Oracle Corp co-founder Larry Ellison is stepping aside as CEO after 37 years at the helm of the business software maker, ending a colorful reign marked by his flamboyant behavior and outlandish wealth amassed while building one of the world’s best-known technology companies.
With the changing of the guard announced on Thursday, Ellison will be handing over his job to his two top lieutenants, Safra Catz and Mark Hurd, who become co-CEOs.
Catz, 52, a former investment banker, joined Oracle in 1999. Hurd, 57, has been with Oracle for four years, but is best known as the former CEO of Hewlett-Packard Co.
Ellison, 70, intends to still play an influential role at Oracle. He is taking over as executive chairman, replacing Jeff Henley in the position, and will oversee the engineering departments as chief technology officer.
Ellison remains Oracle’s biggest shareholder with a 25 percent stake in the company that accounts for most of his US$51 billion fortune.
Catz, Oracle’s chief financial officer until Thursday, will be responsible for manufacturing, legal and finance, while Hurd will supervise sales and all services.
Both of them will report to Oracle’s board instead of Ellison. Oracle is not hiring a CFO to replace Catz.
“I am going to continue to do what I have been doing the past several years and they are going to continue doing what they have been doing,” Ellison told analysts during a conference call on Thursday.
Oracle’s stock slipped US$0.86, or 2 percent, to US$40.69 in extended trading following the company’s announcement.
The downturn may have had more to do with Wall Street’s disappointment with Oracle’s fiscal first-quarter earnings, which were also announced late Thursday and missed analyst targets, than with the reshuffling of management.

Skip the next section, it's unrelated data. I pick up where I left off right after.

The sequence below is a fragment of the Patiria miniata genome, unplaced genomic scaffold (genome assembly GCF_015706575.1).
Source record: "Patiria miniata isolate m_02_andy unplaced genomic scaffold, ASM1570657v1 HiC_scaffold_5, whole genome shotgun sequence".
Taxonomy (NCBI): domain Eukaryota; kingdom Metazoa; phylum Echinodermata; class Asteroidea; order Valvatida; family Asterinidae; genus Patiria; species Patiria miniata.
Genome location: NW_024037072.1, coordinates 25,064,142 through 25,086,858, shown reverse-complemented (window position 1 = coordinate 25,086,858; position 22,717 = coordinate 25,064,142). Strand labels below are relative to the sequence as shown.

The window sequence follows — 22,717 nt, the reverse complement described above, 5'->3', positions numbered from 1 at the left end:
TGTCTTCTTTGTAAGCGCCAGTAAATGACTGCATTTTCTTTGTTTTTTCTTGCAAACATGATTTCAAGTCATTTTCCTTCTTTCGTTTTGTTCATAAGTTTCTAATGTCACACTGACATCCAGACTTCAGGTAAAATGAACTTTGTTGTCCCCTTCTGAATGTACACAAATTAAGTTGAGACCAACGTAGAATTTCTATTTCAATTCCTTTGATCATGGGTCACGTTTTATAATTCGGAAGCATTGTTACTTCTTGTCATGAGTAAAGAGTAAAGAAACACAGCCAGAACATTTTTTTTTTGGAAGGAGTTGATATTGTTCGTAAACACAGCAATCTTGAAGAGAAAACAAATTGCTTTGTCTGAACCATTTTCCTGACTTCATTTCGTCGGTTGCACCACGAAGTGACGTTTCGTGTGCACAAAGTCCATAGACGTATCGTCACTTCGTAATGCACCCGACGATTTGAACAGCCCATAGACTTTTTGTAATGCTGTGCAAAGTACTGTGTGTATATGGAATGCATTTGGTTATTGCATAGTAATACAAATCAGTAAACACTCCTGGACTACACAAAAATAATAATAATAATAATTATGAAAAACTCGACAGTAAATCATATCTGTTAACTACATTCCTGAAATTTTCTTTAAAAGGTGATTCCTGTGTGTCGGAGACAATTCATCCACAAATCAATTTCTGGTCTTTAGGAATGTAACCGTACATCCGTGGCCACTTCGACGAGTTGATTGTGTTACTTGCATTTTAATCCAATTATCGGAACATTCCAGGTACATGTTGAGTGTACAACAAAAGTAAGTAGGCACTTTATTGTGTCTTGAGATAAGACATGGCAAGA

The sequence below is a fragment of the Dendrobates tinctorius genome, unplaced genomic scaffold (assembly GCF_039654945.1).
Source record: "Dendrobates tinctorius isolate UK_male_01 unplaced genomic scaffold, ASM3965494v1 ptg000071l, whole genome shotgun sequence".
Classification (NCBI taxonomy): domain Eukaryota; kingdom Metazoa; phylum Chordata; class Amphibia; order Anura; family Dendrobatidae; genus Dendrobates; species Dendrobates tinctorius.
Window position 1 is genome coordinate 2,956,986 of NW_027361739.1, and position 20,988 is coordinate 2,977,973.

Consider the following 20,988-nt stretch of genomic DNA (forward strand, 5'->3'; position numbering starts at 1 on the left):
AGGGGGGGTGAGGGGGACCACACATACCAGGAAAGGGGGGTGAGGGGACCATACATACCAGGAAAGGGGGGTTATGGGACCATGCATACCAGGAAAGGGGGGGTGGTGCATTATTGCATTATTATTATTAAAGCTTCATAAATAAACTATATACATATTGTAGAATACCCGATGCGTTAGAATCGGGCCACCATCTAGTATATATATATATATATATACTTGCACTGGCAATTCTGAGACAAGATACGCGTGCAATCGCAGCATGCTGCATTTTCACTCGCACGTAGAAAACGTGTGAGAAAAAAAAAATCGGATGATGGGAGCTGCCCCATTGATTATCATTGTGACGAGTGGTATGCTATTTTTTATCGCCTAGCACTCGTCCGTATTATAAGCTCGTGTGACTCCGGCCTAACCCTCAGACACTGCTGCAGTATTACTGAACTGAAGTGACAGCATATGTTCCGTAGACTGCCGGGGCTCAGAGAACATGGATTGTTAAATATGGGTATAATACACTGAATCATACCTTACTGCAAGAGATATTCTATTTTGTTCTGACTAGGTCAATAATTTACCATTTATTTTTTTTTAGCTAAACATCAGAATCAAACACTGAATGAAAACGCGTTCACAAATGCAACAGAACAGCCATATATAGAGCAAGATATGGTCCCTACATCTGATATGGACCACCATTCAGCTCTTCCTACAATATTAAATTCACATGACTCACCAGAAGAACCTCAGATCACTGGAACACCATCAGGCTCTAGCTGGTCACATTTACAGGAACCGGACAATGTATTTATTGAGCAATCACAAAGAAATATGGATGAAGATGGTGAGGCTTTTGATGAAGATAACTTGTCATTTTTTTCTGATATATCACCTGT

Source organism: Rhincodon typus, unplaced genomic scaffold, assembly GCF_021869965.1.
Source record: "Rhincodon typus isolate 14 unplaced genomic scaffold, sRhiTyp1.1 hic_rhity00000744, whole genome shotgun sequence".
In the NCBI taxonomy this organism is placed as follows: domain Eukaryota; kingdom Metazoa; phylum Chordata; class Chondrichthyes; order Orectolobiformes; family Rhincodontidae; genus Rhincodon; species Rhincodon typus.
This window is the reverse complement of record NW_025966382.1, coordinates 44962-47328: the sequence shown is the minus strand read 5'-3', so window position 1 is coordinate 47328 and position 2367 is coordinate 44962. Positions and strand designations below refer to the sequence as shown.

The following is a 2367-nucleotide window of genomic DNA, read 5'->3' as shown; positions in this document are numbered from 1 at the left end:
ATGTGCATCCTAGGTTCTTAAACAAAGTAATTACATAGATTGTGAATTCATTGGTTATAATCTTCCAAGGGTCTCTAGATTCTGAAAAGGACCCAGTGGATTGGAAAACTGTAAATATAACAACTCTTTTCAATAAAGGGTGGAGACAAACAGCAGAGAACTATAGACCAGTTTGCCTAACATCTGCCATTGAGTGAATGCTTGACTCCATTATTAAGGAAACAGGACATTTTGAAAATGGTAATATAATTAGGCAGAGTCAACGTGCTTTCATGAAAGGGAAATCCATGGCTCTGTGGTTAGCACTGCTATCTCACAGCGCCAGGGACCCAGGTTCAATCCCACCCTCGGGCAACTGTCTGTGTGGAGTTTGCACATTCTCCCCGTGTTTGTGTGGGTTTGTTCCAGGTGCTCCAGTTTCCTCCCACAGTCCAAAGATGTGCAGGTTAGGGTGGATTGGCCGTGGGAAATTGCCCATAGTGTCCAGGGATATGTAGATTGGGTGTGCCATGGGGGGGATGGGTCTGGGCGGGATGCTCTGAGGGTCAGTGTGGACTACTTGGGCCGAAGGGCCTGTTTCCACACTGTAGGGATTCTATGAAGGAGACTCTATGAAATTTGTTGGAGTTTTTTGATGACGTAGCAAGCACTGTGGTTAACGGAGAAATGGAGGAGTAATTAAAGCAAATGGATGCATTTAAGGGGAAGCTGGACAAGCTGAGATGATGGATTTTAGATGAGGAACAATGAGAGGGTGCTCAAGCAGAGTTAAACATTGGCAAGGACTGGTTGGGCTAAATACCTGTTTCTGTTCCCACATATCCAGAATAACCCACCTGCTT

“While there was some speculation that Larry could step down, the timing is a bit of a head-scratcher in our opinion and the Street will have many questions,” FBR Capital Markets analyst Daniel Ives said.
Although Ellison has steadfastly insisted that Oracle is well positioned to sell more cloud computing services, smaller rivals such as Salesforce.com Inc and Workday Inc have been growing at a much faster clip.
Both Salesforce, started by former Oracle executive Marc Benioff, and Workday, founded by longtime Oracle nemesis David Duffield, were created explicitly as cloud computing specialists.
In a post on his Twitter account, Benioff cast doubt about whether Ellison is really relinquishing any control. “There always has been, and always will be, one CEO at Oracle,” Benioff tweeted.
Since he co-founded Oracle with US$1,200 of his own money in 1977, Ellison has become as well-known for his antics away from the office as he is for his accomplishments as the company’s CEO.
Through the years, Ellison has driven fancy cars, flown his own jet, raced yachts, wooed beautiful women and owned ornate homes in San Francisco, Malibu and an exclusive Silicon Valley neighborhood, where he spent US$170 million on a 18.21 hectare compound designed to remind him of Japan and the samurai warriors that he admires.
In 2012, he bought his own Hawaiian island by acquiring 98 percent of Lanai.
Last year, Ellison staged the boating race for the America’s Cup in the San Francisco Bay, where a team of professional sailors that he personally financed won the trophy for the second straight time.
Ellison, a close friend of late Apple co-founder Steve Jobs, has always relished his status as the richest person in the nation’s high-tech heartland.
Money is “a method of keeping score,” Ellison once told an interviewer.
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